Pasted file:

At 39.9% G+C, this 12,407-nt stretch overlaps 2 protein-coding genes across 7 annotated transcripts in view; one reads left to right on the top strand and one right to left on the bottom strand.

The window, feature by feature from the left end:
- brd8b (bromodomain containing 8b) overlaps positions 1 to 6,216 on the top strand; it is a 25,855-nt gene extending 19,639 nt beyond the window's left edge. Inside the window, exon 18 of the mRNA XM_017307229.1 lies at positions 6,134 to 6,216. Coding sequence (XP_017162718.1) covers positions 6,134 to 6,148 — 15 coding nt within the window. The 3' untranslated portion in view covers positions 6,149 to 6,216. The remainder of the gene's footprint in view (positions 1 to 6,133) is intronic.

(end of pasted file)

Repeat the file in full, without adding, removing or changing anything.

At 39.9% G+C, this 12,407-nt stretch overlaps 2 protein-coding genes across 7 annotated transcripts in view; one reads left to right on the top strand and one right to left on the bottom strand.

The window, feature by feature from the left end:
- brd8b (bromodomain containing 8b) overlaps positions 1 to 6,216 on the top strand; it is a 25,855-nt gene extending 19,639 nt beyond the window's left edge. Inside the window, exon 18 of the mRNA XM_017307229.1 lies at positions 6,134 to 6,216. Coding sequence (XP_017162718.1) covers positions 6,134 to 6,148 — 15 coding nt within the window. The 3' untranslated portion in view covers positions 6,149 to 6,216. The remainder of the gene's footprint in view (positions 1 to 6,133) is intronic.